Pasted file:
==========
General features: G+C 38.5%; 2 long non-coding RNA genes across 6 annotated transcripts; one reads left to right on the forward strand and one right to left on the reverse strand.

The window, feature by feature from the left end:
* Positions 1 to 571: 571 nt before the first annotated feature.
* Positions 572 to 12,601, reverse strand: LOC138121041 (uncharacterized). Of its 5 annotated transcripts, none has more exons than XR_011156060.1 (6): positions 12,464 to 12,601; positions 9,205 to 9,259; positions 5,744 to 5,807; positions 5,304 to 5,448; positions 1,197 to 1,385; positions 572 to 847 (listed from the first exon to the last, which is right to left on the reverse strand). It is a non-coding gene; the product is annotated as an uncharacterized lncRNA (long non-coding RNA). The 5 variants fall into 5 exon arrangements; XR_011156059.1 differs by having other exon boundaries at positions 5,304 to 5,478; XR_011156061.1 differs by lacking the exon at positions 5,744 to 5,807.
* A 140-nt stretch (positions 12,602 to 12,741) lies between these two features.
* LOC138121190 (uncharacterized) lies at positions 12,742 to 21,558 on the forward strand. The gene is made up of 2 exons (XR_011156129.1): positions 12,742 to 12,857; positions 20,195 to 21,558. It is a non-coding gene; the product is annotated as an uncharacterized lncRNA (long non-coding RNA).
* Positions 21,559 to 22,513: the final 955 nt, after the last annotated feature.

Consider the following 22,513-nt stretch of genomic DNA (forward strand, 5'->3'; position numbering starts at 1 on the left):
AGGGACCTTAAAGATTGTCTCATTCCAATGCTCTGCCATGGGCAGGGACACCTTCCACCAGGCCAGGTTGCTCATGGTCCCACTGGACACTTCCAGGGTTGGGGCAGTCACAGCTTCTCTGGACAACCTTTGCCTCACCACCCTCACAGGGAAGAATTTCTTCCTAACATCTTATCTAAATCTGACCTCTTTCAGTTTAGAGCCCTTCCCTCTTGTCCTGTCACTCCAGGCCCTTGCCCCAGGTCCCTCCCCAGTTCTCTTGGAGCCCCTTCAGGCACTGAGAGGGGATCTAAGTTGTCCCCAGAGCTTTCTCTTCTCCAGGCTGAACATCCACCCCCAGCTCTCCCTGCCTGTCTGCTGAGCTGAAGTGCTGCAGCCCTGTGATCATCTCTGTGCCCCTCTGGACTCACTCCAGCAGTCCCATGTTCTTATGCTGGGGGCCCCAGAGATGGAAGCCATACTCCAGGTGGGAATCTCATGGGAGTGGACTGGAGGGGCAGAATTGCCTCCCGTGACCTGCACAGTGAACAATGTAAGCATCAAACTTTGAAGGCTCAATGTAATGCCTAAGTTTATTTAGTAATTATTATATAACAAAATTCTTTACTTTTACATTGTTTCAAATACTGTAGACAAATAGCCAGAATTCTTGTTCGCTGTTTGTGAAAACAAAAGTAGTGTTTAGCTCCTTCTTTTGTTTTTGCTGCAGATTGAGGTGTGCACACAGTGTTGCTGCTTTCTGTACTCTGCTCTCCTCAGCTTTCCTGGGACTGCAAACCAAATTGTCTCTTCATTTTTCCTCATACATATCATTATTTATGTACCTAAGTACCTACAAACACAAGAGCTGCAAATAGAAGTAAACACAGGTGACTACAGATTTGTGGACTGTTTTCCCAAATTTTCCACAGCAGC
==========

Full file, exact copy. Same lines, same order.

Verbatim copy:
General features: G+C 38.5%; 2 long non-coding RNA genes across 6 annotated transcripts; one reads left to right on the forward strand and one right to left on the reverse strand.

The window, feature by feature from the left end:
* Positions 1 to 571: 571 nt before the first annotated feature.
* Positions 572 to 12,601, reverse strand: LOC138121041 (uncharacterized). Of its 5 annotated transcripts, none has more exons than XR_011156060.1 (6): positions 12,464 to 12,601; positions 9,205 to 9,259; positions 5,744 to 5,807; positions 5,304 to 5,448; positions 1,197 to 1,385; positions 572 to 847 (listed from the first exon to the last, which is right to left on the reverse strand). It is a non-coding gene; the product is annotated as an uncharacterized lncRNA (long non-coding RNA). The 5 variants fall into 5 exon arrangements; XR_011156059.1 differs by having other exon boundaries at positions 5,304 to 5,478; XR_011156061.1 differs by lacking the exon at positions 5,744 to 5,807.
* A 140-nt stretch (positions 12,602 to 12,741) lies between these two features.
* LOC138121190 (uncharacterized) lies at positions 12,742 to 21,558 on the forward strand. The gene is made up of 2 exons (XR_011156129.1): positions 12,742 to 12,857; positions 20,195 to 21,558. It is a non-coding gene; the product is annotated as an uncharacterized lncRNA (long non-coding RNA).
* Positions 21,559 to 22,513: the final 955 nt, after the last annotated feature.

Consider the following 22,513-nt stretch of genomic DNA (forward strand, 5'->3'; position numbering starts at 1 on the left):
AGGGACCTTAAAGATTGTCTCATTCCAATGCTCTGCCATGGGCAGGGACACCTTCCACCAGGCCAGGTTGCTCATGGTCCCACTGGACACTTCCAGGGTTGGGGCAGTCACAGCTTCTCTGGACAACCTTTGCCTCACCACCCTCACAGGGAAGAATTTCTTCCTAACATCTTATCTAAATCTGACCTCTTTCAGTTTAGAGCCCTTCCCTCTTGTCCTGTCACTCCAGGCCCTTGCCCCAGGTCCCTCCCCAGTTCTCTTGGAGCCCCTTCAGGCACTGAGAGGGGATCTAAGTTGTCCCCAGAGCTTTCTCTTCTCCAGGCTGAACATCCACCCCCAGCTCTCCCTGCCTGTCTGCTGAGCTGAAGTGCTGCAGCCCTGTGATCATCTCTGTGCCCCTCTGGACTCACTCCAGCAGTCCCATGTTCTTATGCTGGGGGCCCCAGAGATGGAAGCCATACTCCAGGTGGGAATCTCATGGGAGTGGACTGGAGGGGCAGAATTGCCTCCCGTGACCTGCACAGTGAACAATGTAAGCATCAAACTTTGAAGGCTCAATGTAATGCCTAAGTTTATTTAGTAATTATTATATAACAAAATTCTTTACTTTTACATTGTTTCAAATACTGTAGACAAATAGCCAGAATTCTTGTTCGCTGTTTGTGAAAACAAAAGTAGTGTTTAGCTCCTTCTTTTGTTTTTGCTGCAGATTGAGGTGTGCACACAGTGTTGCTGCTTTCTGTACTCTGCTCTCCTCAGCTTTCCTGGGACTGCAAACCAAATTGTCTCTTCATTTTTCCTCATACATATCATTATTTATGTACCTAAGTACCTACAAACACAAGAGCTGCAAATAGAAGTAAACACAGGTGACTACAGATTTGTGGACTGTTTTCCCAAATTTTCCACAGCAGC